One recent example – President Oaks spoke at the “Be One” celebration about blacks getting the priesthood and noted that once the revelation came, the church move quickly to issue temple recommends, etc. – while some members did not change their heart as quickly – or words to that effect. What was not shared was how long it took the church institution to get there prior to the revelation (somehow the “fallen world got there faster than those with the restored gospel) -or that some of the challenge for members to get there quickly was due to decades of leaders teaching racist concepts as doctrine (which are now disavowed).
To me, this does not mean that the church is not authorized, but that the conceptual “leaders make mistakes” can apply to areas of policy and doctrine that can cause sin. We learned from President Nelson that President Hinkley’s and President Monson’s focus on ‘We are the Mormons” and “Mormonads” as mistakes that caused all of us to help satan win and offended the Lord. “When the Savior clearly states what the name of His Church should be . . . , He is serious. And if we allow nicknames to be used or adopt or even sponsor those nicknames ourselves, He is offended.”
David, very fair on the Alma citation. And very fair that leaders can sometimes frustrate the leaders’ visions. I do not think that most bishops and stake presidents have provide our youth with the strong and compelling youth program that we were promised after we cut ties with the Boy Scouts. The name issue is fascinating for me, and your mention of Moses’ seat rings loud in my ears. April 1990 on Saturday morning, Elder Nelson gave “Thus Shall My Church Be Called.” Perhaps knowing that he did not have a majority, he spoke about what the Church should be called but did not directly say what it should not be called, except once when he quoted a Sunday School manual “We feel that some may be misled by the too frequent use of the term ‘Mormon Church.’” He continued, “Before any other name is considered to be a legitimate substitute, the thoughtful person might reverently consider the feelings of the Heavenly Parent who bestowed that name.” He also said, without citing the M-word: “Sometimes a nickname is used instead of the real name. But a nickname may offend either the one named or the parents who gave the name.” Six months later in October 1990 on Sunday morning, President Hinckley gave “Mormon Should Be More Good.” Hinckley directly cited Nelson’s talk from six months earlier: “Six months ago in our conference Elder Russell M. Nelson delivered an excellent address on the correct name of the Church. He quoted the words of the Lord Himself: ‘Thus shall my church be called in the last days, even The Church of Jesus Christ of Latter-day Saints.’ He [Elder Nelson] then went on to discourse on the various elements of that name. I commend to you a rereading of his talk.” Hinckley went on to describe why “Mormon” need not be a term that embarrasses us. In October 2018 on Sunday morning, President Nelson gave “The Correct Name of the Church.” What changed? The will and mind of the Lord? Maybe. Or maybe the junior became senior. Wendy Nelson has taught publicly that since her husband became President of the Church, he can now do things that he hadn’t been able to do before. Maybe Hinckley wrong in October 1990, and he and some others needed to die so that Nelson’s thoughts could become truth. Maybe. I am trying to change my speech patterns, perhaps more because he is president and sits in Moses’ seat today, but perhaps less because I am convinced that the Lord is offended. I want to sustain Hinckley and Nelson, and I try to put together and make sense out of all that the Brethren teach. That is not always easy, but the Lord’s way are not my ways. I think that leaders can make mistakes (didn’t Elder Uchtdorf teach that?), and the Lord is not always johnny-on-the-spot to correct those mistakes, perhaps because those mistakes are in peripheral or secondary (or tertiary) areas, and faith in Christ, and living to develop faith, hope, and charity, are what really matter.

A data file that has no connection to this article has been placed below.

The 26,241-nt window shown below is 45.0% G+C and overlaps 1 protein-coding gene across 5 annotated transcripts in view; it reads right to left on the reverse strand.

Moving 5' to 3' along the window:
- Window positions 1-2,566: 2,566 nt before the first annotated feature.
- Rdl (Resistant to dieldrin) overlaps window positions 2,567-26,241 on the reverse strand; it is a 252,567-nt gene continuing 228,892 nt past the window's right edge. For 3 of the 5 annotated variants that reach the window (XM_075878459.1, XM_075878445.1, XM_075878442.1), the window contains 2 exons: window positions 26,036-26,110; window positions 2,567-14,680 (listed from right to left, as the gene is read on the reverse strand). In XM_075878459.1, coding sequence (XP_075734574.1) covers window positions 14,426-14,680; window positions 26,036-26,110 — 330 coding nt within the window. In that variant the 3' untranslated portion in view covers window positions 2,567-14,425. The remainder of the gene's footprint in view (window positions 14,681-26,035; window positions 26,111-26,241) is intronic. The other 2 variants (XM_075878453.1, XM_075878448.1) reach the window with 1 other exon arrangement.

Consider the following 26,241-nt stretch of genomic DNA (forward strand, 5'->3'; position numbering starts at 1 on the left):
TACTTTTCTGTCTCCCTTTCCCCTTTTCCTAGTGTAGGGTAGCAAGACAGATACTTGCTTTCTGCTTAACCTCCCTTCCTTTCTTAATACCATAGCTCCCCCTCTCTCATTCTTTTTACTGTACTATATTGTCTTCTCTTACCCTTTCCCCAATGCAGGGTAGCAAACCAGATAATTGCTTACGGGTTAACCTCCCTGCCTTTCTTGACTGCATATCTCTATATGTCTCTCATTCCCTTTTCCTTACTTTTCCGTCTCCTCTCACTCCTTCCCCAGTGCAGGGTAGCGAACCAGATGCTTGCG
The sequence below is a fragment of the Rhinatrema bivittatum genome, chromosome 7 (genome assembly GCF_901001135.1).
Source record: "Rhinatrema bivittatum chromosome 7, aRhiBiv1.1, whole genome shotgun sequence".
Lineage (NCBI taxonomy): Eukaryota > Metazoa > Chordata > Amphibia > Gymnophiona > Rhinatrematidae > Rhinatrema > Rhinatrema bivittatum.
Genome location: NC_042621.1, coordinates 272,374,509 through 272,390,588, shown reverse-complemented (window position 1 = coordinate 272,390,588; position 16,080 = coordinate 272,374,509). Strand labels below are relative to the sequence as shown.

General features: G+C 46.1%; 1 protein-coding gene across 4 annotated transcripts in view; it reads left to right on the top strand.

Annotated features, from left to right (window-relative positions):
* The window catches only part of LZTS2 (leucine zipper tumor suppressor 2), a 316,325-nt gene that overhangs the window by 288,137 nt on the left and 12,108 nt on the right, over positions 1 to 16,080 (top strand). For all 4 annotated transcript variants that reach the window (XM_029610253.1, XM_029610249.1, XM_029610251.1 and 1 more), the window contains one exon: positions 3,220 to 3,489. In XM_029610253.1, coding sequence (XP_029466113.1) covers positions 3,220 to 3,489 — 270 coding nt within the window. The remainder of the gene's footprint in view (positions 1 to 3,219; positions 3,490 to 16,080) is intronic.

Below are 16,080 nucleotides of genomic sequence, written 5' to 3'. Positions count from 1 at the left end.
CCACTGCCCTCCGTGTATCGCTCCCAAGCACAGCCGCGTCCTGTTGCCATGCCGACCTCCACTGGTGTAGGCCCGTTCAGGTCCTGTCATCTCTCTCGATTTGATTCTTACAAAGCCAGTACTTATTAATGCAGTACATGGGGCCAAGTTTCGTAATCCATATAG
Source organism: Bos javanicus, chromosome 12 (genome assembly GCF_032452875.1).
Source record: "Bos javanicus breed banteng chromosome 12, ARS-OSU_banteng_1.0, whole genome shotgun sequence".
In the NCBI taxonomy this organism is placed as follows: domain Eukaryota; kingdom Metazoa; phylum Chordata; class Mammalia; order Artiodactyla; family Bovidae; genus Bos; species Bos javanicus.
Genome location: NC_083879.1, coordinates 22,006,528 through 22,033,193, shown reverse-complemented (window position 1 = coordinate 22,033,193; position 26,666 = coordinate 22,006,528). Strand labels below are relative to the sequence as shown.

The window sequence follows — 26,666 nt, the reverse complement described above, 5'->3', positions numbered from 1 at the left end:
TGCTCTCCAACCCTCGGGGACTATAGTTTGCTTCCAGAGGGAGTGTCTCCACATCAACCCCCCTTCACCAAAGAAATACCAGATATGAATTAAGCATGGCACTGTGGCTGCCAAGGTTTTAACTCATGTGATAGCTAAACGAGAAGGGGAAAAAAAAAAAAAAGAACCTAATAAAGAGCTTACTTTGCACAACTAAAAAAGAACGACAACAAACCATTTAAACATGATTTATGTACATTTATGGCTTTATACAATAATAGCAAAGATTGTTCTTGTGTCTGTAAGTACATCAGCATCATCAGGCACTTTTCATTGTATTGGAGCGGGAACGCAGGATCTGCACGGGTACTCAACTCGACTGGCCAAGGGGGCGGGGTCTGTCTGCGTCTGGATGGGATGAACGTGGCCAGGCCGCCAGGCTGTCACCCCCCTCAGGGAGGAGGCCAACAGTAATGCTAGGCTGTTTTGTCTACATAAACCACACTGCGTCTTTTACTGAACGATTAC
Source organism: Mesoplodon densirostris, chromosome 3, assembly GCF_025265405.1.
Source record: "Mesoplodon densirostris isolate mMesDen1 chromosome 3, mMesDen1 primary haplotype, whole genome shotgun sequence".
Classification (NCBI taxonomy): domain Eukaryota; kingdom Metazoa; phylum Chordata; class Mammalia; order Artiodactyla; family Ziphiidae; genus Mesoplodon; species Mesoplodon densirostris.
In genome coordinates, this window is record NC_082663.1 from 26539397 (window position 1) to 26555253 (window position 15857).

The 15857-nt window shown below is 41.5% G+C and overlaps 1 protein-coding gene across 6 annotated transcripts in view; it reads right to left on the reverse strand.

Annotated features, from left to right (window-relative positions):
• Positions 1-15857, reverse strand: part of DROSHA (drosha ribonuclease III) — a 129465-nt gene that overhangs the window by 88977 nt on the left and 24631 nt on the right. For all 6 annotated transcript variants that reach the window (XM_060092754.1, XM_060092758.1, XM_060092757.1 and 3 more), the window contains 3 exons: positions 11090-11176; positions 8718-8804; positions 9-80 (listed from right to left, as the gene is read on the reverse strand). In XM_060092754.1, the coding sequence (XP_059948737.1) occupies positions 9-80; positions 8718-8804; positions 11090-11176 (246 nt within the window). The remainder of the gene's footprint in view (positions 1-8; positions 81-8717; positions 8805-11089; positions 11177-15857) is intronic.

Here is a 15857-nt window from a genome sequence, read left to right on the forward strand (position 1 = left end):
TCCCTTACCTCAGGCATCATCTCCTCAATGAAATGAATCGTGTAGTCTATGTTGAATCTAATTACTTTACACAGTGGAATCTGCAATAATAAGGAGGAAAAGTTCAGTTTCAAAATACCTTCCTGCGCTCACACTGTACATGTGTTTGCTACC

The reality for me is that I love “the idea and teachings of Jesus Christ” – and may still even believe in his reality. However, the corporate stench which now permeates “the Church’ and it’s so-called Leaders has become an anathema to me. I loathe it and I generally loathe them; I perceive very, very little of Jesus Christ in them….As for Elder Hamilton, this condescending, puffed up, blowhard…can simply “kiss my a**”; whenever, and how many times he would like.